Income investors should pick strong dividend growth over high current yield, says Richard Moroney of Dow Theory Forecasts.
Like mountain climbers, income investors fixated on yield are more likely to run into trouble at higher elevations.
Companies with fat yields and high payout ratios tend to have fewer resources to react when disaster strikes, threatening future dividend growth and share-price appreciation.
Rather than scaling the yield curve, investors should consider companies capable of generating strong dividend growth. The pool of such companies appears well stocked.
Currently, 82% of companies in the S&P 500 pay a dividend, the highest level since 1999, according to Standard & Poor’s.
Through June 21, 218 companies in the S&P 500 Index had announced dividend increases in 2013, up 9% from the first half of 2012. More than one-quarter of those hikes equaled or exceeded 20%. Growth numbers exclude special dividends.
Despite the aggressive dividend growth, we see plenty of room for more. The S&P 500 Index as a whole has a payout ratio (percentage of earnings paid out in dividends) of about 33%, well below the 25-year average of 39%.
Three recommended stocks with especially strong prospects for dividend growth are reviewed below.
A 20% dividend hike from Comcast (CMCSA) in February pushed the quarterly distribution to $0.195 per share, more than triple its initial payout in 2008.
The completion of the NBC Universal acquisition has freed up some cash flow. The company generated $7.20 billion in free cash flow in the 12 months ended March. Comcast also plans to repurchase $2 billion in shares this year.
In the mature US cable industry, Comcast has successfully pushed through higher rates, while nudging subscribers into its bundled products.
More than 40% of Comcast subscribers take its TV, Internet, and phone combo package. Management is also bullish on the network’s advertising prospects for the 2014 Winter Olympics.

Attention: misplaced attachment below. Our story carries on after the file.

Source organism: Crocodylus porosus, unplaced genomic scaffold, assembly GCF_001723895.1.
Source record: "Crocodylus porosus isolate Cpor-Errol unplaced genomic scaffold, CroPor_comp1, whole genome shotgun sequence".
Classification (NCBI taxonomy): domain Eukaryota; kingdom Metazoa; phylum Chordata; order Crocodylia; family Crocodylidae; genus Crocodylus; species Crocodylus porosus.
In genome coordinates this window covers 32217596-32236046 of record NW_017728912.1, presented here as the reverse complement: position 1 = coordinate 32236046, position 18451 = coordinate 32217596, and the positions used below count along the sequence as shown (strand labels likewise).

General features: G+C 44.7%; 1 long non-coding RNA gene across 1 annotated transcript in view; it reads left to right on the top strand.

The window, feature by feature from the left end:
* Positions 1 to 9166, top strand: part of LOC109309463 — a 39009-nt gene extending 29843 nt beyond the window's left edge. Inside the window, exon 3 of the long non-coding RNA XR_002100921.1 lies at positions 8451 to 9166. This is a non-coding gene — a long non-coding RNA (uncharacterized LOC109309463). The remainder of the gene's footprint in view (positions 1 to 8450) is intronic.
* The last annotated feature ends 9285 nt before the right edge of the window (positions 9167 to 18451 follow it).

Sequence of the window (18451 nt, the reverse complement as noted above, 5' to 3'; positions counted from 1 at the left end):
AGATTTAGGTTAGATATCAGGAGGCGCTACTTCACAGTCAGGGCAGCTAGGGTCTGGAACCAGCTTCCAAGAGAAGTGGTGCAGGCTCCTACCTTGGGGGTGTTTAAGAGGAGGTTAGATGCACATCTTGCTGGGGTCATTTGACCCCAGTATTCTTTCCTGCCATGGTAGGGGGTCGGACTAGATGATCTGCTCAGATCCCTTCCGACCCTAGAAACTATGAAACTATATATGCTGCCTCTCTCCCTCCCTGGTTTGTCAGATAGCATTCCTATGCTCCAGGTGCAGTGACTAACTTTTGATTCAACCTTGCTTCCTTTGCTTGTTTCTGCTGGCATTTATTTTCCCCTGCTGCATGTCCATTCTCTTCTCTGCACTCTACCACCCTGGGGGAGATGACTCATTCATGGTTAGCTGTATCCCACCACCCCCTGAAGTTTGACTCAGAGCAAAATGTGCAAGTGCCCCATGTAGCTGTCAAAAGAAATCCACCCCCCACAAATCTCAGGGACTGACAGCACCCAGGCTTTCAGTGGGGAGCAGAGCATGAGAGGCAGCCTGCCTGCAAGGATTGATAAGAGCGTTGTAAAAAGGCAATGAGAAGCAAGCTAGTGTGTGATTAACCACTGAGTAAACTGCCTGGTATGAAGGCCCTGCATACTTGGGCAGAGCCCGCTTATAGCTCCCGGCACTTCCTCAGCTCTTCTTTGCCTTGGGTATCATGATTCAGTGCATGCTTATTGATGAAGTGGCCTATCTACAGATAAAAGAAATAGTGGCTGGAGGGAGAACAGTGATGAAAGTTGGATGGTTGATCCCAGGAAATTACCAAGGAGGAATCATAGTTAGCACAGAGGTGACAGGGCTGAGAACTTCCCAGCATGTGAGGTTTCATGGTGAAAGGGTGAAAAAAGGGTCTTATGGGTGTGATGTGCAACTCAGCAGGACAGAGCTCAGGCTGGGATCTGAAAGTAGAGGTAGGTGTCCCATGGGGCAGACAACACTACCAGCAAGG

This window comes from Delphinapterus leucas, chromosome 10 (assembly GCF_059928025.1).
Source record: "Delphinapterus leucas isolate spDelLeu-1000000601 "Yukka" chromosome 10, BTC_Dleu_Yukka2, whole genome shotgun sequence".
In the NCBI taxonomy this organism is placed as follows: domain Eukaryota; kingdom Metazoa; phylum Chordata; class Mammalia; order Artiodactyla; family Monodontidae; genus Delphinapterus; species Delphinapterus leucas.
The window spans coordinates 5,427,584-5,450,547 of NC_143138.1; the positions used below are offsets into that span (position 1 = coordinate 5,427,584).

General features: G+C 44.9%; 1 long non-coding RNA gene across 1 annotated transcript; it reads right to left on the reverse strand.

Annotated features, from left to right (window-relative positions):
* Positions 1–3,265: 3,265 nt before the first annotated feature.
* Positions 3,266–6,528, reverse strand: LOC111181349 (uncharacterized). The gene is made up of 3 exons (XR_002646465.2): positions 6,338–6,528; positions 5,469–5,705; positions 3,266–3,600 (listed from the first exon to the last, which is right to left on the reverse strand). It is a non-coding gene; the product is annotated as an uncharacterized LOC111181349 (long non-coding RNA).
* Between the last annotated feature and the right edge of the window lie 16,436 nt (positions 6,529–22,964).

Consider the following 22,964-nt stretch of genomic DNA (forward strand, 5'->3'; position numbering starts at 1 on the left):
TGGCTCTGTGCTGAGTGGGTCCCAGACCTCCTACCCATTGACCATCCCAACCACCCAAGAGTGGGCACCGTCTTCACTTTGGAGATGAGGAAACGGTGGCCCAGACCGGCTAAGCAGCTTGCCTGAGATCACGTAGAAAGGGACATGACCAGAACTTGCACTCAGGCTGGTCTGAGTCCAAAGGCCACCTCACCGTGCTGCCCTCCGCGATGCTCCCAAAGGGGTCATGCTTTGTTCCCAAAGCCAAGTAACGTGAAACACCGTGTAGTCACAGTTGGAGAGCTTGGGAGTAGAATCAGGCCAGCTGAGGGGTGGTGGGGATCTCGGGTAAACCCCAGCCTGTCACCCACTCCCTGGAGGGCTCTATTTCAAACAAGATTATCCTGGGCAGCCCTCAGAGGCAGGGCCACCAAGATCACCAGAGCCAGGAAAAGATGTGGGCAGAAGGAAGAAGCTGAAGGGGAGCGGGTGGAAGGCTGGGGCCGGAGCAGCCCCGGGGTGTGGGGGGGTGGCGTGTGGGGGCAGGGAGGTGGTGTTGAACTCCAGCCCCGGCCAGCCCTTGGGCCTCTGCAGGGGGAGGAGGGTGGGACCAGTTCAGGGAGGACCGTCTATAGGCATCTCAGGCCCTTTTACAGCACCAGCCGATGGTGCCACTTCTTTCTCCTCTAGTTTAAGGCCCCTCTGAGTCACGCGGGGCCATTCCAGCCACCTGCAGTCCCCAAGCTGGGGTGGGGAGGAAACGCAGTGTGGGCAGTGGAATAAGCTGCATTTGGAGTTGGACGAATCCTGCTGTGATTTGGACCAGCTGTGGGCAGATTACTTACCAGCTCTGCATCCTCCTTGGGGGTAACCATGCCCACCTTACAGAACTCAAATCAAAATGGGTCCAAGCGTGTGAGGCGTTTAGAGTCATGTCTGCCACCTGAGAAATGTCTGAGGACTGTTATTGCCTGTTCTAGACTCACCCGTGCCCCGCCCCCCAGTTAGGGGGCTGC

The consensus projects earnings per share will climb at an 18% annual clip over the next five years. Comcast, yielding 2.0%, is a Long-Term Buy.
EMC (EMC) took a friendlier stance toward shareholders in May, initiating a quarterly dividend of $0.10 per share and approving a $6 billion stock buyback through 2015.
EMC is part of the migration of technology stocks toward dividends. The firm entered the June quarter holding $6.53 billion in cash, the result of higher free cash flow in 13 of the past 16 quarters.
EMC has said it seeks to return more than half of its free cash flow to investors through stock buybacks and dividend payments; the current dividend represents no more than 25% of free cash flow. EMC, yielding 1.7%, is a long-term buy.
Wells Fargo (WFC), one of the healthiest US banks to emerge from the financial crisis, has raised its quarterly dividend five times since the beginning of 2011.
The bank’s annualized dividend growth over the last three years stands at 81%, versus its sector median of 18% growth.
And its 2.9% yield exceeds the 2.4% median for S&P 500 financial stocks. With an overall rank of 95 and both sector-specific scores above 90, Wells Fargo is a long-term buy.
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